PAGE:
Data#3 to deploy Cisco network for Edith Cowan University


news Business technology provider Data#3 this week announced it had inked a multi-million dollar deal to provide a “highly available, scalable and future-proof” communications platform for Western Australia’s Edith Cowan University (ECU).

Under the agreement, ECU’s existing network will be replaced with up-to-date Cisco fixed and wireless technology, allowing the university to deliver “a range of new and innovative offerings to students, faculty and staff”.

Initially, the deal will see Data#3 provide all aspects of the project, from strategy to design and implementation.

Once deployment is complete, a Data#3 team will manage the platform in a 3+2 year agreement that is to include all network facilities, including wireless, fixed, security and network management. This arrangement will allow ECU to “focus on strategic business initiatives”, the company said.

Elizabeth Wilson, Chief Information Officer at ECU, said the move is a “key strategic pillar” of the future learning environment at ECU.

“The replacement of the existing network with next generation infrastructure,” she explained, “will enable the provision of advanced services such as rich multimedia learning experiences to students, faculty and staff across ECU campuses.”

Data#3 indicates it was chosen for the project from a panel of Cisco ‘Gold Partners’, with the firm’s local expertise, national education experience and demonstrated capability cited as key factors in the selection process.

“We are delighted to work with ECU,” said Glenn McAtee, Data#3 General Manager – Western Australia. “This is an innovative and transformative project that will deliver a number of great outcomes to the university. The new solution will help to streamline costs and enhance efficiency and agility within ECU.”

Laurence Baynham, Data#3 CEO also commented on the announcement, saying: “Helping customers to transform their business through innovative technology is central to [our] strategy. The success at ECU is a testament to our ongoing investment in the education sector and our reputation in the market for delivering successful outcomes through education specific services.”

The company indicated that the project is progressing according to schedule and works should be complete “in early 2016”.

ECU has more than 23,000 undergraduate and postgraduate students, as well as around 3,600 international students annually at its three campuses in Joondalup, Mount Lawley in metropolitan Perth and at Bunbury.

It boasts four faculties that collectively deliver over 300 courses covering health, engineering and science, education and arts, business and law, and regional professional studies.

Further, ECU incorporates the Western Australian Academy of Performing Arts, the largest nursing program in the State, and Kurongkurl Katitjin – a Centre for Australian Indigenous Education and Research.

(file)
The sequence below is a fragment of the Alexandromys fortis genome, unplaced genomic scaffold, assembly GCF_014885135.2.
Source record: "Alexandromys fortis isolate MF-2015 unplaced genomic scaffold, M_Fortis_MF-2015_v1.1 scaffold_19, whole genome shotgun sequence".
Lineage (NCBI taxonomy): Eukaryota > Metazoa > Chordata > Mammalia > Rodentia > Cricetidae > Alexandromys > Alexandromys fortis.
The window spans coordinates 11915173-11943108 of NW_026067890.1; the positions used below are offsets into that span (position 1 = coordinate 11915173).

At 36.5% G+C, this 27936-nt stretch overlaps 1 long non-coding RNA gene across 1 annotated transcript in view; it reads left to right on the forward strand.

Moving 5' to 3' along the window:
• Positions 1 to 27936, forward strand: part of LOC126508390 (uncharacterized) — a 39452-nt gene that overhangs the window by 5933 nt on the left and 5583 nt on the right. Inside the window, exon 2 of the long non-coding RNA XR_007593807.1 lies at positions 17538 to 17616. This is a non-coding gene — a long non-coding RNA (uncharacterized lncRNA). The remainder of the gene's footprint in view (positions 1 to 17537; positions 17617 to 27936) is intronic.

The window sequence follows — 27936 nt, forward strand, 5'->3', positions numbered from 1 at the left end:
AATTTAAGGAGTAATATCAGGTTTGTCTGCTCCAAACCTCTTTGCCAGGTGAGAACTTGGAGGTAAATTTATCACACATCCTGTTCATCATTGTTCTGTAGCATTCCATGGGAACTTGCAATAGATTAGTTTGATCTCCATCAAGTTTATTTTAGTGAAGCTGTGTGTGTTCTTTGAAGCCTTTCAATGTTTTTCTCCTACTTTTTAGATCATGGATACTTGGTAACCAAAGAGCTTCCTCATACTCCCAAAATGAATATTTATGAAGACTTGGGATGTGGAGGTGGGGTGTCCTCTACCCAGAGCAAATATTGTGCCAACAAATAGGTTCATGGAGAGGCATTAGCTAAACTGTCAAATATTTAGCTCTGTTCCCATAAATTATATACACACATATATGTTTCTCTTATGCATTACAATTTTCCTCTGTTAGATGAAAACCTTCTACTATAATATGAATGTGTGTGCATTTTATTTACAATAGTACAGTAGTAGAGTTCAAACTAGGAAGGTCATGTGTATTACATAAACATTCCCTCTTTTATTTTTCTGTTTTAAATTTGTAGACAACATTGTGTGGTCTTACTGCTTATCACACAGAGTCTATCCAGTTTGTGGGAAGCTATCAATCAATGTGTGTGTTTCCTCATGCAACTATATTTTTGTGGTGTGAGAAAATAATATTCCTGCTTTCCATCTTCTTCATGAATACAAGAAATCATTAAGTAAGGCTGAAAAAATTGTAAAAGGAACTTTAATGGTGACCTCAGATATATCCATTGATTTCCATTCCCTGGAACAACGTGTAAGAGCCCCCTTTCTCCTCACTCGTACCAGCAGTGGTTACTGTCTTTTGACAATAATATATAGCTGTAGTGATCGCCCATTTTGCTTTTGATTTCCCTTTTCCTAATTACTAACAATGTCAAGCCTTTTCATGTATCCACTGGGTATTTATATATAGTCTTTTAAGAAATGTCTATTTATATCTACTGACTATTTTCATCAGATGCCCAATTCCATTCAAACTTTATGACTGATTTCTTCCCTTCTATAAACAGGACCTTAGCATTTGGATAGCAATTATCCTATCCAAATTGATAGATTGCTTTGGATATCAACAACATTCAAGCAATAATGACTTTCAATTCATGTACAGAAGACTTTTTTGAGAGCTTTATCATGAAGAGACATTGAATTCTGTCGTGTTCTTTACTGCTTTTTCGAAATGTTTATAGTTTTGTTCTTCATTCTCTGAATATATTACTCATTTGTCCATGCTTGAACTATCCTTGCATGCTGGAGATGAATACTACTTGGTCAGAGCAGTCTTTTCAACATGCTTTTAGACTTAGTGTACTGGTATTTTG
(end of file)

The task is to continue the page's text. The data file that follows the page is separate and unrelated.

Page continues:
Image credit: Cisco Systems


  1. ECU was great when I went there about a decade ago (The Bunbury Campus), but into my 2nd and 3rd year there, the Education students started a hostile takeover of the computer labs stopping us Computer Science students from actively doing stuff.

    It was even worse for the CS students doing media though because the Education students would always take over the mac lab, the campus only had 1 mac lab and the media students needed it to do their assignments, tutorials, etc…

    These days though, the Bunbury campus doesn’t even have a computer science degree anymore I don’t think, it was seeing less and less students every year and the Education students were taking over more and more of the building that once housed us CS students.

    Nice to see they are finally upgrading everything, though we did have a secure wireless network, etc… 10yrs ago when I was there, plus they had a couple of ethernet points in each computer lab for hooking your laptop up to.

    Great times I had there, great times, just a shame the Bunbury campus is the unwanted child these days.

  2. I love that Data#3 was chosen because it was a Cisco gold partner. So a decision had already been made to use Cisco gear. As someone who works in the industry, who is concerned about the efficient use of University funding, deploying a Cisco network is an extremely expensive way of achieving this goal. Cisco equipment is extraordinarily expensive in Australia. There have also been serious concerns raised about the integrity of Cisco gear following revelations that backdoors were installed on units shipped in large orders to international customers – a university is a pretty good target.

    But the fact is that Cisco equipment has lower performance for several times the cost of competing gear, for no tangible improvement in reliability. If I was considering going back to do an MBA or retraining, such a choice would make me seriously question the ability of ECU to deliver a high quality of relevant knowledge and skills.

    But then, those that can, do; those that can’t, teach.

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